Source: http://www.flooved.com/reader/3447
Flooved
Nov 11, 2011 Frederique Oggier
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These notes were written to suit the contents of the course �Algebraic methods� given at NTU from August to October 2009, 2010 and 2011. Exercises have been collected during these past years from di_erent sources.
Topic: Maths
Source: http://www.flooved.com/reader/3353
Flooved
Sep 2, 2011 David H. Collingwood;K. David Prince;Matthew M. Conroy
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This book is full of worked out examples. We use the the notation �Soluttion.� to indicate where the reasoning for a problem begins; the symbol is used to indicate the end of the solution to a problem. There is a Table of Contents that is useful in helping you �nd a topic treated earlier in the course. It is also a good rough outline when it comes time to study for the �nal examination. The book also includes an index at the end. Finally, there is an appendix at the end of the text with...
Topic: Mathematics
Source: http://www.flooved.com/reader/3446
Flooved
Jul 14, 2011 Rupinder Sekhon
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In this chapter, you will learn to: 1. Solve financial problems that involve simple interest. 2. Solve problems involving compound interest. 3. Find the future value of an annuity, and the amount of payments to a sinking fund. 4. Find the present value of an annuity, and an installment payment on a loan.
Topics: Maths, Stochastic Analysis, Financial Mathematics, Mathematics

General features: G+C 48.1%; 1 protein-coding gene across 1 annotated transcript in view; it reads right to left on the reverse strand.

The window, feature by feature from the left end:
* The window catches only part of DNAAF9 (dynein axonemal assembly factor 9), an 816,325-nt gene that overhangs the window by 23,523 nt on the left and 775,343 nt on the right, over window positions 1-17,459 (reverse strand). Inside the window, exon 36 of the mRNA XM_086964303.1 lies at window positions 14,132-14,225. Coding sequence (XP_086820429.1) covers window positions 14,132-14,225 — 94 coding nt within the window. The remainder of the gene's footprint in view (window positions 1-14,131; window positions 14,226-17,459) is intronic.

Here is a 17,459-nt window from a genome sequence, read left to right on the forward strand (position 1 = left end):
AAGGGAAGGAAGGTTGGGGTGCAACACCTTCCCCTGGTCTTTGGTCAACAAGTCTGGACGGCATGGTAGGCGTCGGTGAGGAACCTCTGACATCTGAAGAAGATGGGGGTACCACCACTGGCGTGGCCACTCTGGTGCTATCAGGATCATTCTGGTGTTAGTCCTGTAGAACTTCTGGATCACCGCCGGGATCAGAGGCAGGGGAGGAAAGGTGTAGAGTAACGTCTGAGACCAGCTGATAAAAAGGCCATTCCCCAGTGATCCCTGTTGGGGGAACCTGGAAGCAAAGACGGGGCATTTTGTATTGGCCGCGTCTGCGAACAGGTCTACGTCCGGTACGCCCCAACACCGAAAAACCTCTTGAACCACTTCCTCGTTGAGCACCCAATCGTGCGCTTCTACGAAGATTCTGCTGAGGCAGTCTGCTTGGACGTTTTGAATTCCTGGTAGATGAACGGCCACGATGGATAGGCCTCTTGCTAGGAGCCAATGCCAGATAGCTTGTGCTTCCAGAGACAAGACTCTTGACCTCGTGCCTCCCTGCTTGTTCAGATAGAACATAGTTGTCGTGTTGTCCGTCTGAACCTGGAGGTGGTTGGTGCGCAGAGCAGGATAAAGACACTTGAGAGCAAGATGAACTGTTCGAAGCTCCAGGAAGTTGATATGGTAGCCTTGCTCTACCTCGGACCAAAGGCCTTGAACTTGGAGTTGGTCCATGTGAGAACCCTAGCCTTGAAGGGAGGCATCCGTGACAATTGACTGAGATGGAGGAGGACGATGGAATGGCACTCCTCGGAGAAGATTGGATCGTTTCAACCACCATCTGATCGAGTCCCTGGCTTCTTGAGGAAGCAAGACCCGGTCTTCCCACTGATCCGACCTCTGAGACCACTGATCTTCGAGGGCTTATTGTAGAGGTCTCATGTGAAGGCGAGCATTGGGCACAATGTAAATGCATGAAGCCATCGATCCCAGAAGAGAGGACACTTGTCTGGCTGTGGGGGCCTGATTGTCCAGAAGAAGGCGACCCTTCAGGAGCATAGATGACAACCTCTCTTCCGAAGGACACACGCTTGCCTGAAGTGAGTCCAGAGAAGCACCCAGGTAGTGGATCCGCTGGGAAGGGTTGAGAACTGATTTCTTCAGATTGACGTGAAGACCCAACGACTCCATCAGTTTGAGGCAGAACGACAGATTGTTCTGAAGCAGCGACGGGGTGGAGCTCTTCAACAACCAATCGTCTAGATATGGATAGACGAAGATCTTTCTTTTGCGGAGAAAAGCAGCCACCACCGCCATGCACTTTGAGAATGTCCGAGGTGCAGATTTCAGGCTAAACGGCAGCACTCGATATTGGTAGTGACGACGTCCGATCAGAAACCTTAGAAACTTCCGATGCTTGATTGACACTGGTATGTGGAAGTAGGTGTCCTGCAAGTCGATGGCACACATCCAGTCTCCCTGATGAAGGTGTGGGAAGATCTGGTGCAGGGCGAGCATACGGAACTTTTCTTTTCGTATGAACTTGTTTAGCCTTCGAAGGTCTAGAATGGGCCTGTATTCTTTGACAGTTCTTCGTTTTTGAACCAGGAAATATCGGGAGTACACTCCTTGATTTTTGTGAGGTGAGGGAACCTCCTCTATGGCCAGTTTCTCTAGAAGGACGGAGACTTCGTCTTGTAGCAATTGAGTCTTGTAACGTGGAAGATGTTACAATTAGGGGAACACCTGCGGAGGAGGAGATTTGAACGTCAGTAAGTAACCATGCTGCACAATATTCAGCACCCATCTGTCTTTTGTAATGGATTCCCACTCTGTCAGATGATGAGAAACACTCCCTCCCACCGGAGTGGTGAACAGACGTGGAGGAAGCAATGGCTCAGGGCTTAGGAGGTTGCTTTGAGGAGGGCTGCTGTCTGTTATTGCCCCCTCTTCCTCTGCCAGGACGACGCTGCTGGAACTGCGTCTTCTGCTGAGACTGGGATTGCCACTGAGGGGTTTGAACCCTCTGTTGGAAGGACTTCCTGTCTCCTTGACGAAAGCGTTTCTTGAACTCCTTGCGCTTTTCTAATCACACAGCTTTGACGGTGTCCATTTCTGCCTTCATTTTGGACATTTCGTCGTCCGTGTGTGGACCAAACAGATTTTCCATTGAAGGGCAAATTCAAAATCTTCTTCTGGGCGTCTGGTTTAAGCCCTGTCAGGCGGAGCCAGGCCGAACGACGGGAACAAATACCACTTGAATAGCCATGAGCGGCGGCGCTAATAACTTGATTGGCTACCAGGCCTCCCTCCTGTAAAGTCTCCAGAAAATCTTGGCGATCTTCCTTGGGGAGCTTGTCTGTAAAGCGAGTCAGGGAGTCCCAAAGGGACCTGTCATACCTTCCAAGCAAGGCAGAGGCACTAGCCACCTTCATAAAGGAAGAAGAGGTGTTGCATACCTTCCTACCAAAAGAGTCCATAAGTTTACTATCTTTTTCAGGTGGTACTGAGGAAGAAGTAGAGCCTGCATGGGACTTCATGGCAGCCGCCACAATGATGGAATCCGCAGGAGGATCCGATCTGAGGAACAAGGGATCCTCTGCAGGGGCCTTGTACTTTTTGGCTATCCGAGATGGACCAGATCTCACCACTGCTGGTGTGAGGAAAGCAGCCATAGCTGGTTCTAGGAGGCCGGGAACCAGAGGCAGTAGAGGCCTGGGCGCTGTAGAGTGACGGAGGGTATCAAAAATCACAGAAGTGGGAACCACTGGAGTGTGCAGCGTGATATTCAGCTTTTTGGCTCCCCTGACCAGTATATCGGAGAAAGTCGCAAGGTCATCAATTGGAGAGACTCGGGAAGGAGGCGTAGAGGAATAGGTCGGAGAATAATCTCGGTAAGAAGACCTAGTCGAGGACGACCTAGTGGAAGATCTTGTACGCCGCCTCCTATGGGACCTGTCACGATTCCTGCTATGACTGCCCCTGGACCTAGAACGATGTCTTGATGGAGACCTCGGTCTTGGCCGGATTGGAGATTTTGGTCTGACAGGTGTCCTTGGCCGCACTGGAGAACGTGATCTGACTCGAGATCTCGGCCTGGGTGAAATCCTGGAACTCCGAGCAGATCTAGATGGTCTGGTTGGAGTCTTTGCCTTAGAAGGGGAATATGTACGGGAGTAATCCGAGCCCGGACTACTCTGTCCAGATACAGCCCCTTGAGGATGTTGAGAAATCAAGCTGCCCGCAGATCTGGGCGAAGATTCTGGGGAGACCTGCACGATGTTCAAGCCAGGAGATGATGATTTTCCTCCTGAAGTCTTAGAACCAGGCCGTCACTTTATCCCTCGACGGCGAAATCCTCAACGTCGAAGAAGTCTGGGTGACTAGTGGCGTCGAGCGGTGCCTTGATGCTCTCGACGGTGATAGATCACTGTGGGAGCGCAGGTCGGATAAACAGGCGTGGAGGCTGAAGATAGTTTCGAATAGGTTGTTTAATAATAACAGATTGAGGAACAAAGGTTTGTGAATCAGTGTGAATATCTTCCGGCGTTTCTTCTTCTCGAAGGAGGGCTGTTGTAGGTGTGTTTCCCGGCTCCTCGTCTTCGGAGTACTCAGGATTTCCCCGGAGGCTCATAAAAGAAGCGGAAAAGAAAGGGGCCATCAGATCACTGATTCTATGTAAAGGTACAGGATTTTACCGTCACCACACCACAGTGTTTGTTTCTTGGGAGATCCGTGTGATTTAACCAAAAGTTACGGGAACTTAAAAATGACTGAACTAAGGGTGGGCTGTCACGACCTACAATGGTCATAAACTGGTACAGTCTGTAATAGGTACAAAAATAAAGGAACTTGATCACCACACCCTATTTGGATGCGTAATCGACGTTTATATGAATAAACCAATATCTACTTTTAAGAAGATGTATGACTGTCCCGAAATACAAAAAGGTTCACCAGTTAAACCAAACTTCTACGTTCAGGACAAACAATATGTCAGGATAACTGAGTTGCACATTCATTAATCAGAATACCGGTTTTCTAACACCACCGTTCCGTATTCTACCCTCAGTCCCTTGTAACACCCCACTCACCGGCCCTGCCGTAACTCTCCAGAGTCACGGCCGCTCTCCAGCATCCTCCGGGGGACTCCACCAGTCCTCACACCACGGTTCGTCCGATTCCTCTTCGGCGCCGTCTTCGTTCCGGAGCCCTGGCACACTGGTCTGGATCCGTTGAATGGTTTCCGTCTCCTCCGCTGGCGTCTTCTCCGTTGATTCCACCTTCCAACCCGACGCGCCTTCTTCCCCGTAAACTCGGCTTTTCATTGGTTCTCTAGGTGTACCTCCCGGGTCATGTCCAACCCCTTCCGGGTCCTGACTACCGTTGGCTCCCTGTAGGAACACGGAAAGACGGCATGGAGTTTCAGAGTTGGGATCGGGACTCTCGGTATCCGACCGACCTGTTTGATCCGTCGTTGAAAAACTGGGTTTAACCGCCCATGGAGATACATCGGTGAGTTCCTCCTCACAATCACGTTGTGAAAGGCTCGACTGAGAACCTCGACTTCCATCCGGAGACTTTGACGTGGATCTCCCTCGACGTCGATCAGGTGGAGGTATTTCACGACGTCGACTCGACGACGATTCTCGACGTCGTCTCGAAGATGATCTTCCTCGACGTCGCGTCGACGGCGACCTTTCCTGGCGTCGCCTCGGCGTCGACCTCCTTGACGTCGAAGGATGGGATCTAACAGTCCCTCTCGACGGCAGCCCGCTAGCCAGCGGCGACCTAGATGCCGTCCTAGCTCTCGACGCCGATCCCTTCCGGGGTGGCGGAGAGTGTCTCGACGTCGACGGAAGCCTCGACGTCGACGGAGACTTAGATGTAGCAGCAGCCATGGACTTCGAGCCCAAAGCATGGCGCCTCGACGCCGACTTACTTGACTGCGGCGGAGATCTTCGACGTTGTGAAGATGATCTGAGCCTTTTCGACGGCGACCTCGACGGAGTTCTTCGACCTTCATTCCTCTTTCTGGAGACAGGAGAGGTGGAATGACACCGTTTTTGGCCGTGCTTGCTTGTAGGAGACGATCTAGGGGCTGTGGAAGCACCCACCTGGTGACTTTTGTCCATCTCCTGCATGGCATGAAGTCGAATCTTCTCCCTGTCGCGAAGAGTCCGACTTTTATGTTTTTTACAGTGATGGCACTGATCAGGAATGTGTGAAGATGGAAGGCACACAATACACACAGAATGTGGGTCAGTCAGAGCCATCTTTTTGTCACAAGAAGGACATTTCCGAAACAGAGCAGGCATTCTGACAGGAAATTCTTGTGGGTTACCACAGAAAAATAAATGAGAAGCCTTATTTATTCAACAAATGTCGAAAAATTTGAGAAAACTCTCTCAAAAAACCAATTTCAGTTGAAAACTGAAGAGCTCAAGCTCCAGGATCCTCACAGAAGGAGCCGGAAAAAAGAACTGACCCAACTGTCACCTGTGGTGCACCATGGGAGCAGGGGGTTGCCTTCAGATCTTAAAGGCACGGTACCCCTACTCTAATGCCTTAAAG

Source: http://www.flooved.com/reader/1779
Flooved
Jul 12, 2011 Rory Adams;Mark Horner;Heather Williams
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Logarithms are commonly refered to as logs, are the "opposite" of exponentials, just as subtraction is the opposite of addition and division is the opposite of multiplication. Logs "undo" exponentials. Technically speaking, logs are the inverses of exponentials. The logarithm of a number x in the base a is defined as the number n such that a^n = x.
Topics: Maths, Mathematics
Source: http://www.flooved.com/reader/1683
Flooved
Jul 1, 2011 Sergei Treil
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Topics: Linear Algebra, Vectors, Eigenvalues and Eigenvectors, Determinant and Trace, Dual of a...
Source: http://www.flooved.com/reader/3458
Flooved
Apr 25, 2011 Andrew Snowden
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In this paper, we �rst develop and prove a special case of the Hurewicz theorem. We then give a few results from the theory of the higher homotopy groups. Finally, we state the full form of the Hurewicz theorem (without proof). We discuss some applications throughout the paper.
Topics: Maths, Algebra, Topology and Metric Spaces, Mathematics
Source: http://www.flooved.com/reader/1114
Flooved
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These notes give a brief introduction to the mo_tivations, concepts, and properties of distributions, which generalize the notion of functions f(x) to al_low derivatives of discontinuities, �delta� functions, and other nice things. This generalization is in_creasingly important the more you work with linear PDEs, as we do in 18.303.
Topics: Maths, Differential Equations (ODEs & PDEs), Methods, Partial Differential Equations (PDEs),...
Source: http://www.flooved.com/reader/1680
Flooved
Mar 11, 2011 Joel Kamnitzer